While rummaging through family archives recently, I discovered an award certificate that was issued to a relative during the early 1940s. It was presented by the Los Angeles City Board of Education. The recipient was commended for buying savings stamps, collecting scrap metal, and other patriotic activities that helped beat the Axis. This youth-service program was called, with evident pride, Schools At War.
What a difference 60 years make. These days, that phrase has almost been turned on its head. I say "almost" because it wouldn't be accurate to say we now have war at schools. But the battle lines for many social and political issues do extend into classrooms all over America.
Not surprisingly, the latest skirmishing involves US policy toward Iraq. In Michigan, a teenager was disciplined for wearing a shirt emblazoned with a picture of President Bush and the words "International Terrorist." A high school junior in Colorado got suspended for posting fliers announcing an international student walkout. Reports of teachers in Maine making antiwar comments in class got big airplay on talk shows around the country.
I do believe strongly that teachers should be very cautious about editorializing on the job. But, as the parent of a teenager, I know that all public school staffers are working in a very complex cultural environment that includes a wide variety of attitudes and emotions, and they are under tremendous pressure to keep every student focused on basic skills and subjects such as reading, math, science, and social studies.
Discussing current events in school sounds like a great idea. It would be no problem at a place like Riverdale High, except that Archie and Jughead would probably be snoozing while Miss Grundy was giving the lecture. Real America isn't like the Riverdales of comic books. We have become a culture that's fascinated by controversy, and our children are active participants. Iraq is only one issue. On any given day, I wonder how many kids are walking into class wearing some kind of garment or accessory that contains a message about sex, global warming, animal rights, gang affiliation, or other hot-button topics.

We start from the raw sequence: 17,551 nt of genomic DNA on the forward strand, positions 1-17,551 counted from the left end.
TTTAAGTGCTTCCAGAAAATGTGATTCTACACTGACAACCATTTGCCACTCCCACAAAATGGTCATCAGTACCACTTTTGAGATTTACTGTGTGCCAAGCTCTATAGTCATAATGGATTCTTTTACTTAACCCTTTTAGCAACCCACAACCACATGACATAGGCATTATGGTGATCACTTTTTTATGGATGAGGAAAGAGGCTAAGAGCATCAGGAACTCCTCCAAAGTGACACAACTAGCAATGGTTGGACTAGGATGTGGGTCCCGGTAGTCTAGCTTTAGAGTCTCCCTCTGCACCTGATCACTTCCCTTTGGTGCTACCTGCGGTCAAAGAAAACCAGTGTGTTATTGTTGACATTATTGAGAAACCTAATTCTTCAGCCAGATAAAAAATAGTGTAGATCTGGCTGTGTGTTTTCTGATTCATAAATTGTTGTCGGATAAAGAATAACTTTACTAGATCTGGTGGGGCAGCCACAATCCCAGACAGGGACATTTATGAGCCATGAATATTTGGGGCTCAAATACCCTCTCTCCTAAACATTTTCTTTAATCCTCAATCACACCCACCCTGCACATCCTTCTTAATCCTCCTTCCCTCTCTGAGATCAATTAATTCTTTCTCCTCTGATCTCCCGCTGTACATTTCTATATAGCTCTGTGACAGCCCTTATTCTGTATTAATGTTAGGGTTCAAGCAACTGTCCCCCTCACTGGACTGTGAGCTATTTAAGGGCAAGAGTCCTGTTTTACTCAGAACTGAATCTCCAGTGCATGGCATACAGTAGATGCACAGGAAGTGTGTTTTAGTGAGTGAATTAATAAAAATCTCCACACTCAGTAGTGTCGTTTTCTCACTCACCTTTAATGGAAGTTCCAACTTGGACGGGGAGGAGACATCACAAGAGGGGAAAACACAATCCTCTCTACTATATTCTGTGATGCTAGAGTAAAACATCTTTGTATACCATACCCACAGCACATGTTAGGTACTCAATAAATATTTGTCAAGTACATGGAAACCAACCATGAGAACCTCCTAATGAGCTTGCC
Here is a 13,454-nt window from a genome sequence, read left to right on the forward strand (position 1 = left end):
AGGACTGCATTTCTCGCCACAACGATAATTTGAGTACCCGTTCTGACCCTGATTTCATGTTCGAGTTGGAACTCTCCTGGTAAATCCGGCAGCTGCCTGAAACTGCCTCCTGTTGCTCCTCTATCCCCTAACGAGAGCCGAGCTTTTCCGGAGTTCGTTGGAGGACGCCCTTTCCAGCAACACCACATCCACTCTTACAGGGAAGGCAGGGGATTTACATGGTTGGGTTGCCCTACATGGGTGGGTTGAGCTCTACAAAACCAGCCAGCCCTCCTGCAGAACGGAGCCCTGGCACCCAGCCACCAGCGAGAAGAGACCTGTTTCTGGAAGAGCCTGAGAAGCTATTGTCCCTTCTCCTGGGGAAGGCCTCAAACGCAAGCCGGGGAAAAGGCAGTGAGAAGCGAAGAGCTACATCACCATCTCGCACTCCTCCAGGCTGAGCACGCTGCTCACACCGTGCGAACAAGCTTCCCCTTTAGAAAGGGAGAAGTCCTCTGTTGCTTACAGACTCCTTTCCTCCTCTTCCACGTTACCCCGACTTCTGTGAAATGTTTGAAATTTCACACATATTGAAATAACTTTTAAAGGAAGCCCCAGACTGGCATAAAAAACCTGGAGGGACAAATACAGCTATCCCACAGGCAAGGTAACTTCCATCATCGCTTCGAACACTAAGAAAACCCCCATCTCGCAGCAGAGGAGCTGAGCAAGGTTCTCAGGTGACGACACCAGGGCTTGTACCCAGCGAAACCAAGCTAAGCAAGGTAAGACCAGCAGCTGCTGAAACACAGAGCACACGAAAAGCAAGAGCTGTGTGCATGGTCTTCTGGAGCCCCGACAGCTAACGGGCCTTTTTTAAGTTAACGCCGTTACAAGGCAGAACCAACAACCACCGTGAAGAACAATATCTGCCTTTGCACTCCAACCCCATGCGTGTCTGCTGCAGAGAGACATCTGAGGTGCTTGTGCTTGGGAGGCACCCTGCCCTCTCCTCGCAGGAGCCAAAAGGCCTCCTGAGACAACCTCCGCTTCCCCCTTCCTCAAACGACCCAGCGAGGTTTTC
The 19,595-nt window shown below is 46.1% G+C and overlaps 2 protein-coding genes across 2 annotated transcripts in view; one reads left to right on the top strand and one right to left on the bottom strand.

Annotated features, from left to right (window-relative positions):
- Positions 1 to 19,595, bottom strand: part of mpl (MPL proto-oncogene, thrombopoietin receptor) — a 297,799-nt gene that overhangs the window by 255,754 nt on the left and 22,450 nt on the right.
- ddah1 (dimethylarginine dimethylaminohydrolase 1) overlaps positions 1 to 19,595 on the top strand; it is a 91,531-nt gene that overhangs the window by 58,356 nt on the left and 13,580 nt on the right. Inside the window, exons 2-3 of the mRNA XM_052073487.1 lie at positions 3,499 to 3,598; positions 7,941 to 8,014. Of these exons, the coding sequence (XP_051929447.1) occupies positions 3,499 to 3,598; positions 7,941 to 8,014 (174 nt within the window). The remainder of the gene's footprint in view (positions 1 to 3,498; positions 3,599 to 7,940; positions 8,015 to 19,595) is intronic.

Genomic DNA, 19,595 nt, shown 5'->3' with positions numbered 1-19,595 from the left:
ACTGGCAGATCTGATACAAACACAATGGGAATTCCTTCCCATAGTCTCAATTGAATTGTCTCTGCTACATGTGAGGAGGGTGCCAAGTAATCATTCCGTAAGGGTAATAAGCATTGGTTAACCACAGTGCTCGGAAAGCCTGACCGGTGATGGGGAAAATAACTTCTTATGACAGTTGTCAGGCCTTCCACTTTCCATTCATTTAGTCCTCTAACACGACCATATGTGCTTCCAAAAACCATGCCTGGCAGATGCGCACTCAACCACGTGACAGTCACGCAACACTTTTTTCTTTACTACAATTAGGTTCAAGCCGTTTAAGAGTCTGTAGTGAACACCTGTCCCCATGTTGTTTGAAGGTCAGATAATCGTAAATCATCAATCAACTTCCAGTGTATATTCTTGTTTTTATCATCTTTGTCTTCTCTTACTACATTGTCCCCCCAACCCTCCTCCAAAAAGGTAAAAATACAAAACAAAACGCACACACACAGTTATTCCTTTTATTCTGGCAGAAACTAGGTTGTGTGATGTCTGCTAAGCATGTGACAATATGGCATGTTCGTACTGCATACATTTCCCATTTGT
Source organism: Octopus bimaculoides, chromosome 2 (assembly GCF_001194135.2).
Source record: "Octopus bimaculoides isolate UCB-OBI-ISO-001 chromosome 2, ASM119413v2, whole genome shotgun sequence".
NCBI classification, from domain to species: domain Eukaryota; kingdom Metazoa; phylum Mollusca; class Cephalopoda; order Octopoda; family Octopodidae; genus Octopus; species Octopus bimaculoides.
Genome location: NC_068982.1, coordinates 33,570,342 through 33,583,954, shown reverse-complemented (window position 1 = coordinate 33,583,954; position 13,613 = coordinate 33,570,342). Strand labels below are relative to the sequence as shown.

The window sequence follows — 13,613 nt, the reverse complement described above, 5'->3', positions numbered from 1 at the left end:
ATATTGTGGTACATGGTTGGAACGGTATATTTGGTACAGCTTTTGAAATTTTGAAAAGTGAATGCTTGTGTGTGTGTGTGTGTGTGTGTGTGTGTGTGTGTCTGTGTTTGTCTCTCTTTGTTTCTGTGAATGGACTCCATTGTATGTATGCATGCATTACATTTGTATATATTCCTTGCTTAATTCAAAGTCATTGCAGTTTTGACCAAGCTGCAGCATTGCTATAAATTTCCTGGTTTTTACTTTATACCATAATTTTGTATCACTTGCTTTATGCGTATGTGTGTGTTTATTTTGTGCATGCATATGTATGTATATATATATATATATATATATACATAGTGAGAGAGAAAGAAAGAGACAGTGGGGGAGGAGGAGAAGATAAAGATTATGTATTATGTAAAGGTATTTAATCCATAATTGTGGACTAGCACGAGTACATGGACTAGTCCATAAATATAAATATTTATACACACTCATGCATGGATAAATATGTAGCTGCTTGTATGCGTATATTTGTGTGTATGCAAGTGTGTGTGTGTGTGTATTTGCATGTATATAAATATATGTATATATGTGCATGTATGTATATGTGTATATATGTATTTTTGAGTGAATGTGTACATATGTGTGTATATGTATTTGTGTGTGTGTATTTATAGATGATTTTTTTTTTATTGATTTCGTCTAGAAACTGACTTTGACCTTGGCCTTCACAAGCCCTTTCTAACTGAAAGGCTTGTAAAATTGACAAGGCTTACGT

And even if schools had enough time to talk about all these subjects, most of them can't be wrapped up and resolved at the end of the day. The only advice I have for teachers (and parents) is to keep telling our students that just because they disagree with someone doesn't make that other person a commie pinko, corporate lackey, or some other form of total loser.
I'm not an expert on the educational process, but whenever I visit my daughter's school and see her classmates up close and hear their conversations in a variety of languages, a few essential truths resonate up and down the corridors: (1) Managing the system so it benefits an increasingly diverse population will be an ongoing challenge. (2) Being a teenager now is way more complicated than what I experienced decades ago. (3) Archie and Jughead have left the building.